Ed Podolak talks about Jim Zabel

Ed Podolak and Jim Zabel (Brian Gongol photo)
Ed Podolak and Jim Zabel (Brian Gongol photo)

Jim Zabel died in a fitting way, said one of his longtime broadcast partners and best friends.

"He died with his boots on," Ed Podolak said early Friday morning. "Jill (Zabel's wife) said he was working on this weekend's  show he did with Jim Walden. He loved that show."

The show was "Two Guys Named Jim," a Sunday night staple on WHO-AM, the Des Moines radio station that employed Zabel since 1944. Zabel may have been retired and living in Arizona, but he stayed involved in broadcasting and the Iowa sports scene his entire adult life. He died Thursday night at 91.

Zabel was known for many things in his career, but perhaps nothing as much as his 49 years of doing play-by-play for radio broadcasts of University of Iowa football games. For the last 15 years of that time, his on-air partner was former Hawkeye running back Podolak, who still serves in the capacity of analyst for Iowa games.

"He interviewed me at a high school state basketball game in 1964," said Podolak, an Atlantic native. "Our friendship spanned a lot of years."

Podolak was lucky. Though he played during the Hawkeyes' streak of non-winning seasons from 1962 to 1980, he didn't have to describe any of those games on the air.

"One of his comments I always liked was when he said Iowa football only had two bad decades, and he got to announce them all," Podolak said, who laughed yet again at the recollection.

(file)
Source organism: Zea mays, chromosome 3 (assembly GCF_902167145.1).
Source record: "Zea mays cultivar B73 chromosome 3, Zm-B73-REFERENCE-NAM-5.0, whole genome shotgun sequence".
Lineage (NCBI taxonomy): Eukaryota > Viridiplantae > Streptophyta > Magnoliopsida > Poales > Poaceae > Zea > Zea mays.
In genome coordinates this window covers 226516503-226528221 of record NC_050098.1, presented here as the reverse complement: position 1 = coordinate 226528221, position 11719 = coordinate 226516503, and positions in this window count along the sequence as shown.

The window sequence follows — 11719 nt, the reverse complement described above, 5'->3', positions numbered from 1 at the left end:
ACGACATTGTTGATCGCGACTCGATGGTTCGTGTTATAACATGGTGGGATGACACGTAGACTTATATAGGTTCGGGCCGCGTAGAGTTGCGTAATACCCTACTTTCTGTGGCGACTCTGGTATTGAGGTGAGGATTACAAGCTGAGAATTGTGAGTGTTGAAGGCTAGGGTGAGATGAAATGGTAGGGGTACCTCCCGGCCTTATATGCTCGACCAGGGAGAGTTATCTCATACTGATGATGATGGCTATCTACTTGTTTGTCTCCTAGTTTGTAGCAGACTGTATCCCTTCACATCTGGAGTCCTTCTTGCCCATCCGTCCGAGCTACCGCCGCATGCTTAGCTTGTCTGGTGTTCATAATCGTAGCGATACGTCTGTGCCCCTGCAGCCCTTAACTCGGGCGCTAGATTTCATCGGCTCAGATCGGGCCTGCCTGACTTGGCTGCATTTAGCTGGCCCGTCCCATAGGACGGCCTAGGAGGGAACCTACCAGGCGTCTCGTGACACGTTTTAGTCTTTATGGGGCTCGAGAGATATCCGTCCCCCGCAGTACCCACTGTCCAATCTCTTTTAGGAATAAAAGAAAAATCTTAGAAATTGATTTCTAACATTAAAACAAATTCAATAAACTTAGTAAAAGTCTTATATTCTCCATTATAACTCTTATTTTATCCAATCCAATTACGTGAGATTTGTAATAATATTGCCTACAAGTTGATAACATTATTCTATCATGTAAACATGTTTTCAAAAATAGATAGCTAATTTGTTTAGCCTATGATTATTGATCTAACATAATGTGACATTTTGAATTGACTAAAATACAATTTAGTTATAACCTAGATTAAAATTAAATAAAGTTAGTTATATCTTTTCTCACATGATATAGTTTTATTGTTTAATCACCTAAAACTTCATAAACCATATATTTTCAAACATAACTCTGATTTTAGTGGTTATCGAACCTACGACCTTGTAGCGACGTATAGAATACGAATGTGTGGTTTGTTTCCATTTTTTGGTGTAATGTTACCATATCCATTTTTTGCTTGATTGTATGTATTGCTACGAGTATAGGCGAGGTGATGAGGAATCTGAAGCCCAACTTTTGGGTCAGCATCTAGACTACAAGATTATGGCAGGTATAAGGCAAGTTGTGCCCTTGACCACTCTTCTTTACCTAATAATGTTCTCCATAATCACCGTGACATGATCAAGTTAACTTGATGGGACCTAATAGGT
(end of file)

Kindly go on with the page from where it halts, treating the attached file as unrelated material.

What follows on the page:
"There was one game, I think it was against Ohio State, when Iowa just got crushed. Afterward, the spotter in the booth told Jim  'I don't know how much they pay you, but it isn't enough to make it sound the way you make it sound.' "

Meaning, Zabel always described the silver linings in games full of dark clouds. Once the Hayden Fry era took off in the early 1980s, he and Podolak didn't have to manufacture excitement. Their calls of games like Iowa's 1985 win over Michigan in a battle of No. 1 vs. No. 2, and the Hawkeyes' 29-27 win at Ohio State in 1987 on a 23-yard touchdown pass from Chuck Hartlieb to Marv Cook with six seconds left remain YouTube favorites of Hawkeye fans.

"It's an Iowa touchdown! Marv Cook!" Zabel hollered. "I can't believe it! Marv Cook! Got in the open at the 5! Hartlieb passes to him! Ed Podolak is hugging and kissing me!" Oh my God!"

In 2011 and 2012, Podolak joined Zabel for "Sound Off," WHO's postgame call-in show after Iowa football games.

"Nobody was more dedicated to making the Iowa sports experience the best it could be than Jim Zabel," Podolak said.

In Zabel's book, "I Love It! I Love It! I Love It! 65 Years of Fun & Games," he wrote this:

I feel that Podolak and I fit well together as a broadcast team. Podolak is a superb analyst, the best around. I knew that when I hired him. He also has nine lives. A few years after he started working with me, a newly-hired executive who I knew was a “cost-cutter” took me to lunch at the Des Moines Club.I knew he wanted something. Shortly after the salad course, he said to me, “Do you realize what we’re paying Ed Podolak?” I said I did. He said, “That’s more than the Bears pay Dick Butkus.” I replied, “That’s because he’s better than Dick Butkus.” He then tried to placate me and asked, “Would you be willing to take so-and-so from your sports department as your color man?” (He’s no longer there, and the guy he referred to couldn’t ad lib sleep after drinking Ovaltine). I said, “No.” I added, and these are my exact words, “If Podolak leaves, I leave.” End of conversation.